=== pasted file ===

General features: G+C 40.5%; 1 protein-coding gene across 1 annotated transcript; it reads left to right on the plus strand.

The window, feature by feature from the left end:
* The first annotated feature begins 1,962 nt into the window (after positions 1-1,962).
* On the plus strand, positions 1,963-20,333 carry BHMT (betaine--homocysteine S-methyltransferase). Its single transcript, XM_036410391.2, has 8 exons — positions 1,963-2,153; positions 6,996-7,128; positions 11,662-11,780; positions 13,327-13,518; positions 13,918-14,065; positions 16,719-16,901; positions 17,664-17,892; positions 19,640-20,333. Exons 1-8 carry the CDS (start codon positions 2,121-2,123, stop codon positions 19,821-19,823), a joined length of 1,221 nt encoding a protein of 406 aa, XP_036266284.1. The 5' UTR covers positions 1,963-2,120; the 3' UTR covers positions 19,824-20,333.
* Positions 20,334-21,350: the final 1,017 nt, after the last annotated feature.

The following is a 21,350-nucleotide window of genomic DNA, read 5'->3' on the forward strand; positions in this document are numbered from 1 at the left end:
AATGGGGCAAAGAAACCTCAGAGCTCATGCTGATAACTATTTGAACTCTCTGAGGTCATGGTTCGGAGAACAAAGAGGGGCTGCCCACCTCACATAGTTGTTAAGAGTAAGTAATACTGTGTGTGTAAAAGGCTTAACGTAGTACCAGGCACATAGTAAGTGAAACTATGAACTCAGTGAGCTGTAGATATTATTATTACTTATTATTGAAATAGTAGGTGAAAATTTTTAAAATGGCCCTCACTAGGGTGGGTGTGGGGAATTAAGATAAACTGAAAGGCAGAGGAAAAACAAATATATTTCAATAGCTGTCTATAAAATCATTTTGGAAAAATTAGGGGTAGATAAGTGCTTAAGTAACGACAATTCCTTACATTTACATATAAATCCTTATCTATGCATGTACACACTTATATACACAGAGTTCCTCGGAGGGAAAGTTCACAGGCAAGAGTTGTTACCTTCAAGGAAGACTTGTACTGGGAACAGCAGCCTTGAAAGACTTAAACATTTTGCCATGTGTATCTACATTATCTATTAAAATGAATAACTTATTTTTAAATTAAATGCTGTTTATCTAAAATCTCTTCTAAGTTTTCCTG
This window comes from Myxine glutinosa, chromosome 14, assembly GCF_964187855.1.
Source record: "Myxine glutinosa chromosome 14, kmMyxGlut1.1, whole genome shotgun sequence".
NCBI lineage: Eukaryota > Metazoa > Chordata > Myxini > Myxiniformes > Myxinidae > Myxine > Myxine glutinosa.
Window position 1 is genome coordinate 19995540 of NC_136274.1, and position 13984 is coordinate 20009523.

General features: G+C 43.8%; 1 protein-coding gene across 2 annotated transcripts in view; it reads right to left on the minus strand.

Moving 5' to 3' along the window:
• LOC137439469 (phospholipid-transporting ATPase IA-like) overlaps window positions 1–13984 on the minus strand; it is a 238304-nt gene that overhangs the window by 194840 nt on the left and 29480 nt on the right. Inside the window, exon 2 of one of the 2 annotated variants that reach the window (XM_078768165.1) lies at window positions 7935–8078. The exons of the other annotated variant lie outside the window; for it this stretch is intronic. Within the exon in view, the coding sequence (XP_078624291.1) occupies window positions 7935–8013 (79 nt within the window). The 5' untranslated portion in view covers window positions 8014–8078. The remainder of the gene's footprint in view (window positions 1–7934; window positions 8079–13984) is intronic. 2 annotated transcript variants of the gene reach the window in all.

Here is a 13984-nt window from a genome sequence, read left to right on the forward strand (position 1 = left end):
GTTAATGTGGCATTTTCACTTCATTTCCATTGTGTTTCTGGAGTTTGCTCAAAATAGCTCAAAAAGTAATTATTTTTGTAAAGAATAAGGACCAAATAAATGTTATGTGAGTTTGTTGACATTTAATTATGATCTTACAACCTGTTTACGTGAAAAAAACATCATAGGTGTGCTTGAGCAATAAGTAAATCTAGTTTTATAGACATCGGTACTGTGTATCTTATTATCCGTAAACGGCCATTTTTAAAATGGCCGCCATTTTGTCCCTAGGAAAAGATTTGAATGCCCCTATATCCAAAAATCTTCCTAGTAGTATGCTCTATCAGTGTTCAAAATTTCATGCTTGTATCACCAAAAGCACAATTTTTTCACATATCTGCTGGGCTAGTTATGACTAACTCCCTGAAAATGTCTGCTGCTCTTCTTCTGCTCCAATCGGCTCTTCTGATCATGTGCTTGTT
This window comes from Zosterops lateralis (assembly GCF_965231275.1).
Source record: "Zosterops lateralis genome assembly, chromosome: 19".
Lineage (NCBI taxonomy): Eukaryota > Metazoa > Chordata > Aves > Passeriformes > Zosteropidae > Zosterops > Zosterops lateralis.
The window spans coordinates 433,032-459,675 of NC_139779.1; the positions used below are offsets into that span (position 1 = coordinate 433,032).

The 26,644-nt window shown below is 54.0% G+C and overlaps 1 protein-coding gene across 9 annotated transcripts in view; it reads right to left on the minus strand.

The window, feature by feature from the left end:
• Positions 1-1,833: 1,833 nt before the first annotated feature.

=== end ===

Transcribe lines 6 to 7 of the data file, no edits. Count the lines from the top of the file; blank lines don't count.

The following is a 21,350-nucleotide window of genomic DNA, read 5'->3' on the forward strand; positions in this document are numbered from 1 at the left end:
AATGGGGCAAAGAAACCTCAGAGCTCATGCTGATAACTATTTGAACTCTCTGAGGTCATGGTTCGGAGAACAAAGAGGGGCTGCCCACCTCACATAGTTGTTAAGAGTAAGTAATACTGTGTGTGTAAAAGGCTTAACGTAGTACCAGGCACATAGTAAGTGAAACTATGAACTCAGTGAGCTGTAGATATTATTATTACTTATTATTGAAATAGTAGGTGAAAATTTTTAAAATGGCCCTCACTAGGGTGGGTGTGGGGAATTAAGATAAACTGAAAGGCAGAGGAAAAACAAATATATTTCAATAGCTGTCTATAAAATCATTTTGGAAAAATTAGGGGTAGATAAGTGCTTAAGTAACGACAATTCCTTACATTTACATATAAATCCTTATCTATGCATGTACACACTTATATACACAGAGTTCCTCGGAGGGAAAGTTCACAGGCAAGAGTTGTTACCTTCAAGGAAGACTTGTACTGGGAACAGCAGCCTTGAAAGACTTAAACATTTTGCCATGTGTATCTACATTATCTATTAAAATGAATAACTTATTTTTAAATTAAATGCTGTTTATCTAAAATCTCTTCTAAGTTTTCCTG